Over the June 2022 quarter, CoreLogic’s Home Value Index illustrated that not all markets have reacted the same way to the recent rate rises.
Property markets at greater risk
During COVID almost all the property markets around the country experienced significant increases – even after many of the “so called” experts initially predicted price falls of 20% – 40%. One of the markets that boomed during this period were the coastal and rural locations. These saw an influx of people who were looking for a sea/tree change as they didn’t need to attend an office anymore and could choose to live in locations that offered a more desirable lifestyle. The other demand driver was from second home purchasers.
With overseas travel now at pre-pandemic levels and many employers wanting to strike some balance between flexible working and attending the office – it seems likely rental and sales demand for some holiday locations may start to fall back. Now, when you add increasing interest rates into the equation – that holiday home you purchased during the pandemic might not seem like a necessary hold going forward. Affordable properties in holiday markets that are underpinned by a thriving employment market i.e., the Sunshine Coast, are less likely to suffer than those markets heavily reliant on tourism – although that doesn’t necessarily apply to the $18m Noosa apartment market which is accessible to only a few.
New house and land estates and high-density apartment areas with a large percentage of investors, are generally always more at risk than established areas with limited supply and a high percentage of local owner occupiers.
Supply chain issues and reduced property supply
It’s probably not news to you that the world is in the grip of supply chain issues that is causing chaos – particularly in the construction industry. The issues have been ongoing and have significantly impacted the cost of building new residential and commercial projects. Several Binnari buyers have experienced minor price increases over the last 12 months, due to major construction cost escalations resulting from a worldwide building boom post COVID. This demand for labour and materials has led to constraint on materials such as steel and timber and also major labour challenges. Throw in that China’s ports have also been impacted due to their heavy-handed approach to lockdowns, plus councils are backlogged trying to arrange approvals – you’ve got a very difficult environment to build new properties.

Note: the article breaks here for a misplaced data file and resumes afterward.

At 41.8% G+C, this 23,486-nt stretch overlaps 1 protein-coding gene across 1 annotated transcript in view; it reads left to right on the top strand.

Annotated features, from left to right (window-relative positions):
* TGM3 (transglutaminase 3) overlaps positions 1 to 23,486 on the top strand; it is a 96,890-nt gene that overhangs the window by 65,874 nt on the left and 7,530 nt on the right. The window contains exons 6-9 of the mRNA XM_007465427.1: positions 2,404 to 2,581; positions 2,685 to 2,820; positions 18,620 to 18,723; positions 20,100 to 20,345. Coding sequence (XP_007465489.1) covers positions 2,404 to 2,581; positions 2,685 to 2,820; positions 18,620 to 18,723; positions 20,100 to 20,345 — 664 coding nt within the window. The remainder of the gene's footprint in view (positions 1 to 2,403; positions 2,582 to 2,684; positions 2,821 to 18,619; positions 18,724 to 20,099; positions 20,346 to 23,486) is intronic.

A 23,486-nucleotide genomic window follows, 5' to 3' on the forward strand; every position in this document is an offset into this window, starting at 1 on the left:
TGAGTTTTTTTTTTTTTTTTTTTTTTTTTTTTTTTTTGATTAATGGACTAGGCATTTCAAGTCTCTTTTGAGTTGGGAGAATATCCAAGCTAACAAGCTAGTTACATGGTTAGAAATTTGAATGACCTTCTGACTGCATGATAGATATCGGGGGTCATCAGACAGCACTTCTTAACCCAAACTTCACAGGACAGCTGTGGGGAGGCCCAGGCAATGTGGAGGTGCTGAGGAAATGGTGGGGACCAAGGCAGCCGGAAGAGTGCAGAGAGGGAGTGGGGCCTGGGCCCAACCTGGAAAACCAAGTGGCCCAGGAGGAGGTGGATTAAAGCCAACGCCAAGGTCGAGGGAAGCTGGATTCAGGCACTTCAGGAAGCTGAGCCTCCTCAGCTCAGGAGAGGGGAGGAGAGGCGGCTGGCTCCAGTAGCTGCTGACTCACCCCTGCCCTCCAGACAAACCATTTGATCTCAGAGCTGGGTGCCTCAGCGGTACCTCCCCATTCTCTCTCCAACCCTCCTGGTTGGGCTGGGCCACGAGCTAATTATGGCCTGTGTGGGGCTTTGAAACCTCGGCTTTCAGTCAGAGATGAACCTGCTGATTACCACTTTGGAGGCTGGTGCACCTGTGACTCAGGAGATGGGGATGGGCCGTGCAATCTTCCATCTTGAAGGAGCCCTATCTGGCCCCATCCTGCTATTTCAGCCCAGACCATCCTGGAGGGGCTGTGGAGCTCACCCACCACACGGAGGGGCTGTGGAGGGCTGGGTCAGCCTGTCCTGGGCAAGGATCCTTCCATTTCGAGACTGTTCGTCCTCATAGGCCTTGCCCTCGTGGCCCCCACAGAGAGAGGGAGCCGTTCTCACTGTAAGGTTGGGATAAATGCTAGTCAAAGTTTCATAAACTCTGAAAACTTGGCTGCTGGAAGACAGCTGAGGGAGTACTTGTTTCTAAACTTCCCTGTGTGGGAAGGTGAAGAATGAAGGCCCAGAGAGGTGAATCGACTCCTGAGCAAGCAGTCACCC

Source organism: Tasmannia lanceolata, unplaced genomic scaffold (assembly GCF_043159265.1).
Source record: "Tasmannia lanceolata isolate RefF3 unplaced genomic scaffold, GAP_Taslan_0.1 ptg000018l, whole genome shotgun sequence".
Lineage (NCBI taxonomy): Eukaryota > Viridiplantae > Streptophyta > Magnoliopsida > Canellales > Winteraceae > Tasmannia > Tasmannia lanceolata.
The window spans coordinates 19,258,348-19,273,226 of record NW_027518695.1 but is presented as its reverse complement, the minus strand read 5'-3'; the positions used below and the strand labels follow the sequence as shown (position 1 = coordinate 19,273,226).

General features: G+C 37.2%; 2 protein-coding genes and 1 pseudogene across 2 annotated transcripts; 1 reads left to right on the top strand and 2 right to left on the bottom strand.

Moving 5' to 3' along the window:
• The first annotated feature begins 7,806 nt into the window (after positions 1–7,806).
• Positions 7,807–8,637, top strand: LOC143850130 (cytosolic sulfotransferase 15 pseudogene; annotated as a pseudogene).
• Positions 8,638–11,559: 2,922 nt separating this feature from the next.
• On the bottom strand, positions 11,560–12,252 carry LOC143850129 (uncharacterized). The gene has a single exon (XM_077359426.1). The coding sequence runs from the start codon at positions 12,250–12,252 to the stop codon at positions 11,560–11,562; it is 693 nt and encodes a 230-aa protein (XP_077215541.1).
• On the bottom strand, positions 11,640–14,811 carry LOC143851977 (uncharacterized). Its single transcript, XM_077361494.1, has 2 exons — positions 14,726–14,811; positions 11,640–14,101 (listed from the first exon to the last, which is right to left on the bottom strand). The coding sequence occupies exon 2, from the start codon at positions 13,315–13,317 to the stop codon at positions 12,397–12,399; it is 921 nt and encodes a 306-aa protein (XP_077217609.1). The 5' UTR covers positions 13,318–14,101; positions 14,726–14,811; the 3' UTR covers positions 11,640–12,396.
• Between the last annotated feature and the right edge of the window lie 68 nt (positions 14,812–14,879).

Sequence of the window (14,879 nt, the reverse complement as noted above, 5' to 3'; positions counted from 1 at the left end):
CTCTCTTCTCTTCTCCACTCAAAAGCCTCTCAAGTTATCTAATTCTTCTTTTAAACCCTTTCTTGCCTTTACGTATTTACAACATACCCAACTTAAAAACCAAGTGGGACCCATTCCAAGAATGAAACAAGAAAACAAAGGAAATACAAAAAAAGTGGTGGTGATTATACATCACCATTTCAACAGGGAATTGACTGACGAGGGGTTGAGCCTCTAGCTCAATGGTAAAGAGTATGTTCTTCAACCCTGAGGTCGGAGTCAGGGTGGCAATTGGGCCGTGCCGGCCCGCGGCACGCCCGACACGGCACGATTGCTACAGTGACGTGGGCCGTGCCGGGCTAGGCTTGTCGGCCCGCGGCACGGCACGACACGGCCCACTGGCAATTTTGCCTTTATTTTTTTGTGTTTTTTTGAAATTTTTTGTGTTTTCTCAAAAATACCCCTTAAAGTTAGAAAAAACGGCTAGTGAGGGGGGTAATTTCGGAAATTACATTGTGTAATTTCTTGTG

Just because a project is approved doesn’t mean it will go ahead!
Interestingly, the Binnari team attended an economist briefing at one of the major banks last week who were basing their market predictions on the fact that we are currently delivering double the supply of new properties as normal. The bank had based these assumptions on the high level of planning approvals in the system, however, the reality is the delivery of these approvals is far below traditional levels and is one of the reasons we are facing a major rental crisis.
According to a recent AFR article, delivery of new apartment projects are substantially below their 10 year average in Sydney and Melbourne and marginally lower in Brisbane. For example, Western Sydney is 6000 houses short of the 25,530 that are needed annually to meet demand (Property Council of Australia).
Whilst the challenges are now factored in and can be mitigated moving forward, one benefit of the reduced supply is that even if demand does fall, the current levels of supply expected to be delivered will be easily soaked up by homeowners, investors, and renters.
Record low vacancy rates – the squeeze will only getting worse
Okay, it’s now official – we’re in a rental crisis! Rental vacancies are at their lowest levels since 2006, with a nationwide rental figure of 1%. In most capital cities, the headline vacancy rate is lower than this, and in suburbs where supply is limited, vacancies can be down to 0.5% or less. Another example of this is Brisbane, where the vacancy rate is currently 0.6%, the lowest on record (since data is recorded from 2005).
The table below shows the vacancy rates recorded in each capital city in January 2019 and June 2022.
Source: SQM Research